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Purdue 45, Minnesota 17: Your Boilers Led The Leaders Division

Well, we were in first place for at least a few hours this afternoon. Once Illinois and Penn State finished off their afternoon victories they moved back ahead of us by a half game, but the victory this afternoon over the Golden Gophers counts exactly as much as any other Big Ten win. If we can beat a Penn State team that is awful on offense, but excellent on defense, we can even play Illinois on Homecoming for the division lead.

It was a welcome relief after last week. Against the Fighting Irish we got drilled by a bigger, stronger, and faster team. This week I don't feel like we showed a whole lot, but we still won handily. Our offense was as vanilla as possible with no downfield throws and only one misdirection play (the Akeem Shavers TD catch), but it was enough. Mostly, we waited around for the Gophers to screw up, and they were more than happy to oblige. Consider:

  • A shanked punt set up our first score after Minnesota went three and out deep in their own territory.
  • A fumble at the 11-yard line set up the second touchdown even though it took four plays to move it that far.
  • Ricardo Allen tied a school record with his third career pick six, putting us up 24-0 at the end of the first quarter with Minnesota only having one first down. He is now tied with Rod Woodson and Mike Rose, and has five career interceptions. There is more than enough time for him to get the record by himself.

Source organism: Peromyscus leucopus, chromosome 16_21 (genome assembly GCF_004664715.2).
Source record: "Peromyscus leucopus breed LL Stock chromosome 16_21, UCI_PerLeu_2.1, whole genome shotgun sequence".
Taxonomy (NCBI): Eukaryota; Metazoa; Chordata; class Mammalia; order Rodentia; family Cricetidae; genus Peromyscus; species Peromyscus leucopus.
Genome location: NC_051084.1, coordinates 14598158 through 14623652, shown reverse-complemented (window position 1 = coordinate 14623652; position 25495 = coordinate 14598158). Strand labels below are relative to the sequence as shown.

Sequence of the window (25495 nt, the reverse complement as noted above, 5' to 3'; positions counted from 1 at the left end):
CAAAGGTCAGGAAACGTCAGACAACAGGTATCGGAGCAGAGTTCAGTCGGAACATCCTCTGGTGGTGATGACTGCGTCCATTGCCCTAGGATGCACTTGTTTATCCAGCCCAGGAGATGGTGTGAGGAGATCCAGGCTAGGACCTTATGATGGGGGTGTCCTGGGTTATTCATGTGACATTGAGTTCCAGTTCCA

• By the time the second half rolled around and we were content to just pound the ball, we had worn their defense down simply because their offense couldn't stay on the field. The running backs found plenty of room and were gashing them on both second half scoring drives.
  • We led 45-3 and had given up barely 100 yards of total offense late in the third quarter by the time we stopped caring. Minnesota's kickoff return for a score and late drive only served to make the score prettier.

On our end, we played a very clean game. Penalties were still an issue, but for the most part we got out of our own way and didn't make any mistakes of our own. We had a few fumbles that we recovered. Carson Wiggs missed a field goal, and that was really about it in terms of bad plays. The kickoff return was mostly us falling asleep (though our coverage is really good when Carson kicks it through the end zone). Basically, we did what we needed to do.

Positives from the Minnesota game:

Ricardo Allen - Rico Island is back a week after getting absolutely ravaged by Hurricane Floyd in a Katrina-like disaster. It takes a lot of confidence for a kid like Ricardo to come back after getting dominated the way he was. I think we now know two things. First, Ricardo is still an excellent corner and tackler. I like his chances to break Stu's interception record before all is said and done. Second, Micheal Floyd is really, really, REALLY damn good.

Ryan Russell - Speaking of records, Russell tied a school record with two fumble recoveries in one game. Both of them were botched handoffs. I'd like to credit Ryan Kerrigan for them. MarQuies Gray knew Kerrigan was in the building and was probably terrified by that fact, thus leading to the bad exchanges. Russell was there to fall on them and keep the pressure on them early.